Written by: Aaron Gillespie
Art by: Ronan Cliquet
Colors by: Hi-Fi
Letters by: Dave Sharpe
Jessica Cruz is slowly waking up and even more slowly, realizing where she is and what happened when she is placed under arrest by another member of the Green Lantern Corps.
As she tries to find a way out of her restraints, we get a lot of exposition between Jessica and a Lantern of little consequence. After tricking him into giving her time to escape, Jessica starts to piece together the events that have her on the run from the Corps and, more specifically, Hal Jordan. As she sees the events play themselves out, we immediately realize that it’s behavior not associated with her character and that takes the drama out of the rest of the story. It would have been more compelling if this were introduced slowly and built up some tension.
Instead, we get a generic chase story as Jessica tries to figure out what’s happening to her and the corps is on her heels. She turns to some old friends to hide her and that’s a pretty good aside that calls back to a previous story that I enjoyed. Hal and company arrive and there is nothing in their behavior that strikes me as anything other than having Hal in the issue just to have him in it. His presence is hollow and frankly, unnecessary.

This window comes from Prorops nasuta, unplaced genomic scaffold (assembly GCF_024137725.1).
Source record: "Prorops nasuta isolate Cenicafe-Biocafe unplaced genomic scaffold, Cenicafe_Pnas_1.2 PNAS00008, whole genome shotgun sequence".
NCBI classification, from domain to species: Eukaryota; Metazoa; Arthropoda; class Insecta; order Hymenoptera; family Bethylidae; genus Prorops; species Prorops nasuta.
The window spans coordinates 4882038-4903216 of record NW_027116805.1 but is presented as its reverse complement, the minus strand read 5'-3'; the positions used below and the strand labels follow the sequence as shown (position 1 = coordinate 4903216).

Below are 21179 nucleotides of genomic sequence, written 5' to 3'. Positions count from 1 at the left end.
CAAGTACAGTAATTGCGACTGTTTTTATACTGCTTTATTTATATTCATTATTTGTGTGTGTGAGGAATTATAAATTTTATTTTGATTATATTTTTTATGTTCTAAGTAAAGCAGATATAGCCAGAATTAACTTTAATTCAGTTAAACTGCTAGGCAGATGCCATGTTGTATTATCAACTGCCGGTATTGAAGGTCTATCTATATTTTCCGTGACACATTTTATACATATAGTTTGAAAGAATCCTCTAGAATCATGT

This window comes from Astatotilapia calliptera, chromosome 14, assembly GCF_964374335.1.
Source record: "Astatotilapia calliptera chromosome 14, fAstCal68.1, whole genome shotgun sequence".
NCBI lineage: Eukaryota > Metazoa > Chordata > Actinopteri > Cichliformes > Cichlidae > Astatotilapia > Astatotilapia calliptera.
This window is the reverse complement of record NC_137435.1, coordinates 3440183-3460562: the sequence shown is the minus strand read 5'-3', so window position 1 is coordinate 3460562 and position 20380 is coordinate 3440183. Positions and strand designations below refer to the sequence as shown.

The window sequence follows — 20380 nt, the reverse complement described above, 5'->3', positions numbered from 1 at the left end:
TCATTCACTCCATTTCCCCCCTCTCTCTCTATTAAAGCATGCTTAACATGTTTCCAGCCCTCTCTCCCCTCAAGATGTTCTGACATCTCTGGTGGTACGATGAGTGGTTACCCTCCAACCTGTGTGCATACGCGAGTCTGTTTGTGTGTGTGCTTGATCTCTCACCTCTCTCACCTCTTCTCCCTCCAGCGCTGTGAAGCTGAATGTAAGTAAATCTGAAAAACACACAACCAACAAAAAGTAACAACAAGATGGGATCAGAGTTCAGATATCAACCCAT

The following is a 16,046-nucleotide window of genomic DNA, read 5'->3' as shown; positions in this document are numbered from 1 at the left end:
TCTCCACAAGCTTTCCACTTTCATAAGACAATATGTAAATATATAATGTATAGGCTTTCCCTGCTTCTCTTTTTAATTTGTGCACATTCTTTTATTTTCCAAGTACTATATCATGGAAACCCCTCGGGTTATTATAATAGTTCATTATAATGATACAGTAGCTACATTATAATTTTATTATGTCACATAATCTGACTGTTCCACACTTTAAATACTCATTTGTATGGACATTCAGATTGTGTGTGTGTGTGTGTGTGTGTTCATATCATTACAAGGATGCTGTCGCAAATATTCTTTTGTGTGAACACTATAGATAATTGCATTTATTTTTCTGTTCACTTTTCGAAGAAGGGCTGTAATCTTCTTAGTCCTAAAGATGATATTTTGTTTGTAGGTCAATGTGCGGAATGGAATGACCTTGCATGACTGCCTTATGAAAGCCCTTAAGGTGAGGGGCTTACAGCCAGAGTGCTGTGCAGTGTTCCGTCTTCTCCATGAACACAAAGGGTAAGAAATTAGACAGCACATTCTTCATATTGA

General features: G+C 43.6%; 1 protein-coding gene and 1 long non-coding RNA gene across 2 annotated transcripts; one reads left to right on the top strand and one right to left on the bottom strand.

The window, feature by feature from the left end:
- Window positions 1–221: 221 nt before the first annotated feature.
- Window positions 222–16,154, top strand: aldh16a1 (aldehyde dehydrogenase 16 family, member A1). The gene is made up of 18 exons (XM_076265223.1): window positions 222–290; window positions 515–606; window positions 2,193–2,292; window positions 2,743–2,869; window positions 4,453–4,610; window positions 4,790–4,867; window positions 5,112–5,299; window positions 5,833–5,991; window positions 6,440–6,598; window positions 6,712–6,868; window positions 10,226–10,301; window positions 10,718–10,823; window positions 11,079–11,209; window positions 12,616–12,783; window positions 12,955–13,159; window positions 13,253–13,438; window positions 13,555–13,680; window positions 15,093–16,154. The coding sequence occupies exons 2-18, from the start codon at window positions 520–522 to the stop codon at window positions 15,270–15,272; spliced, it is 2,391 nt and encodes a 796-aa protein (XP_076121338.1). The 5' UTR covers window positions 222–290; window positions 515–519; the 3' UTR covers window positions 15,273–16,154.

Jessica manages to escape and finds herself at a spaceport looking for the contact she let get away and this is another moment that gives way too much credit to Jessica Cruz as a character. I like her as a character overall, but the one thing that has yet to be explored for her is a sense that she is crafty enough to evade capture or move within the fringes of the galaxy in opposition to the other Lanterns who have been doing the job a lot longer. Without context, this story seems flat both in character and motivation.